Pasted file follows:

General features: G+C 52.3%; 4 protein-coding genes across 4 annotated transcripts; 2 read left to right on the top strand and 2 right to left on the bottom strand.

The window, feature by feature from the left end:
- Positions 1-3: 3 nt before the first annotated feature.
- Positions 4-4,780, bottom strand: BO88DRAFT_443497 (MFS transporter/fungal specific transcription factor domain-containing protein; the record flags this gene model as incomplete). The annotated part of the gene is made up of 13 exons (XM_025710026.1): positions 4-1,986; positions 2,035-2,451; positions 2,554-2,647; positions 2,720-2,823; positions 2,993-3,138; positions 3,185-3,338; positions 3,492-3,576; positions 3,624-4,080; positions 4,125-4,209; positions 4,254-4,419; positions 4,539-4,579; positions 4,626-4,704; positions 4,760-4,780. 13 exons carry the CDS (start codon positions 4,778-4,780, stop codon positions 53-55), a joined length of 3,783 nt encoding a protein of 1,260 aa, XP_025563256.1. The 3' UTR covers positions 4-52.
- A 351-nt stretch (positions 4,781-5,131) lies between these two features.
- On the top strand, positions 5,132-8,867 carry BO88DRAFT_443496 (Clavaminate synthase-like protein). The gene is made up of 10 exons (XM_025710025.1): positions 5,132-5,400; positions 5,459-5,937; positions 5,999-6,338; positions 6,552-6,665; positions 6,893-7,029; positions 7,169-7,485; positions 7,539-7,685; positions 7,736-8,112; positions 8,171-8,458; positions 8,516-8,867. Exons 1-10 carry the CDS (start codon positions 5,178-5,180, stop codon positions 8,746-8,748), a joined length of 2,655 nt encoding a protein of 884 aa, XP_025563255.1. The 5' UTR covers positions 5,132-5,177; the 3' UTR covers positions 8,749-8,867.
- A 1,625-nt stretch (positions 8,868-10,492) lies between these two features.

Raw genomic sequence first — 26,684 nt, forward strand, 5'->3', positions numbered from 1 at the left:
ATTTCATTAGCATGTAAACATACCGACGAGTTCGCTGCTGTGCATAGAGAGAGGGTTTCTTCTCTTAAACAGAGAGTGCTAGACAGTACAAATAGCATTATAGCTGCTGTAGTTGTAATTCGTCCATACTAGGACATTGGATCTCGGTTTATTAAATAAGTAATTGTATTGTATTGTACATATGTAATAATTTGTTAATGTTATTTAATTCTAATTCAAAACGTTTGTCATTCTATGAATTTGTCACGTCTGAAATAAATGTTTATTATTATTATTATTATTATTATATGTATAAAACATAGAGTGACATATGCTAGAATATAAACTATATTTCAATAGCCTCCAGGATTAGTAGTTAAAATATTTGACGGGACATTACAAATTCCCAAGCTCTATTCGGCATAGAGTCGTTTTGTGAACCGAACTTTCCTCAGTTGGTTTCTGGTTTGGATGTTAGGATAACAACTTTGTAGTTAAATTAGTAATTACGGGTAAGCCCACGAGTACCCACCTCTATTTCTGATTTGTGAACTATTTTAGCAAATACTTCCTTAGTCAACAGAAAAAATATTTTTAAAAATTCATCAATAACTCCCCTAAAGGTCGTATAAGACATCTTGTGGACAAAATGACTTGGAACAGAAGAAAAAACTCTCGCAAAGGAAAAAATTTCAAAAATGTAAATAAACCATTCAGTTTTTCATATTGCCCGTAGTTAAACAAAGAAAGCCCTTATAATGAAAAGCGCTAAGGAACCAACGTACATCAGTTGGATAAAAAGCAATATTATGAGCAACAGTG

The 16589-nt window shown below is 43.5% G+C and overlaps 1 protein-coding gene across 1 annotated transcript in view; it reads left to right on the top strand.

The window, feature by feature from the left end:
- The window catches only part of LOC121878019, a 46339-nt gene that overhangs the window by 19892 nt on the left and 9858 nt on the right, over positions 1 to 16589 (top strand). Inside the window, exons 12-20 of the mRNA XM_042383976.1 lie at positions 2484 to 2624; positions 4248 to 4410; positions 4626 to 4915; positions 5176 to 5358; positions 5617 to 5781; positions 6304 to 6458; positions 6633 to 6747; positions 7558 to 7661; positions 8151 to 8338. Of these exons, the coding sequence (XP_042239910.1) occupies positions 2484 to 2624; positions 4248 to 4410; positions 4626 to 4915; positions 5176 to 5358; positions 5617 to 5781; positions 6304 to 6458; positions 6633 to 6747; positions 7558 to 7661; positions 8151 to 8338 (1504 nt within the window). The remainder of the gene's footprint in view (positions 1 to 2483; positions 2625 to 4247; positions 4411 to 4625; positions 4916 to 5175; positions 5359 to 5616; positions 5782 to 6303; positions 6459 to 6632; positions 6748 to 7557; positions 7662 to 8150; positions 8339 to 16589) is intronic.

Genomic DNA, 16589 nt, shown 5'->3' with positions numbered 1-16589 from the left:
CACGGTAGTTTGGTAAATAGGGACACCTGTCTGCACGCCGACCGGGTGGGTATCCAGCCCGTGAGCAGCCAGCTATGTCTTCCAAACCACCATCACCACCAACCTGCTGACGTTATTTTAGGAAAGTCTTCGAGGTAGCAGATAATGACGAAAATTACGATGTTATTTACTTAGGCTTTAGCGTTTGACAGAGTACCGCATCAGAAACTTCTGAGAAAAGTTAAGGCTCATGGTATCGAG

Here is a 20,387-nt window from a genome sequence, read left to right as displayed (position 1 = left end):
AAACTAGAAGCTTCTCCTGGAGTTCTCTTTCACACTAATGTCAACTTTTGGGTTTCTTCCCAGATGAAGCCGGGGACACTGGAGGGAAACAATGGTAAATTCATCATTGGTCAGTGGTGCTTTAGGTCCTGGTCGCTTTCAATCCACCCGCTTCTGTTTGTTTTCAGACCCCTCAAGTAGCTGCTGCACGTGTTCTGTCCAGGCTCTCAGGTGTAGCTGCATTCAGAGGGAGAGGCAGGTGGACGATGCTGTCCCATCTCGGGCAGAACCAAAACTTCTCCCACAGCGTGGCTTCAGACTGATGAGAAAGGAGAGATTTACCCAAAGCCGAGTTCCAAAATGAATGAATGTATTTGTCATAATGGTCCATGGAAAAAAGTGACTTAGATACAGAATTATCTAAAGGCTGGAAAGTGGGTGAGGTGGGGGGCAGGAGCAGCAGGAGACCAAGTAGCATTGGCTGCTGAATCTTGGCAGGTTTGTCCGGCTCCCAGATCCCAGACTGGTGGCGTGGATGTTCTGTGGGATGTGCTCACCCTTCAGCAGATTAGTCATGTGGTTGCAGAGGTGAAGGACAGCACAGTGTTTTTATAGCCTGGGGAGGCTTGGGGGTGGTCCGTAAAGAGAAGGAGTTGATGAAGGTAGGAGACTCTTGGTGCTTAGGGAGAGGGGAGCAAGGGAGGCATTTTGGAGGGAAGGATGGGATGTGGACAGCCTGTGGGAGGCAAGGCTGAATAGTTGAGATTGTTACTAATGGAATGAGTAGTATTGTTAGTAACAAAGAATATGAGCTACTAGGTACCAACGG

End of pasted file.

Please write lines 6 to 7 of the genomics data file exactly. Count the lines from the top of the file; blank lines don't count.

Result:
- On the top strand, positions 5,132-8,867 carry BO88DRAFT_443496 (Clavaminate synthase-like protein). The gene is made up of 10 exons (XM_025710025.1): positions 5,132-5,400; positions 5,459-5,937; positions 5,999-6,338; positions 6,552-6,665; positions 6,893-7,029; positions 7,169-7,485; positions 7,539-7,685; positions 7,736-8,112; positions 8,171-8,458; positions 8,516-8,867. Exons 1-10 carry the CDS (start codon positions 5,178-5,180, stop codon positions 8,746-8,748), a joined length of 2,655 nt encoding a protein of 884 aa, XP_025563255.1. The 5' UTR covers positions 5,132-5,177; the 3' UTR covers positions 8,749-8,867.
- A 1,625-nt stretch (positions 8,868-10,492) lies between these two features.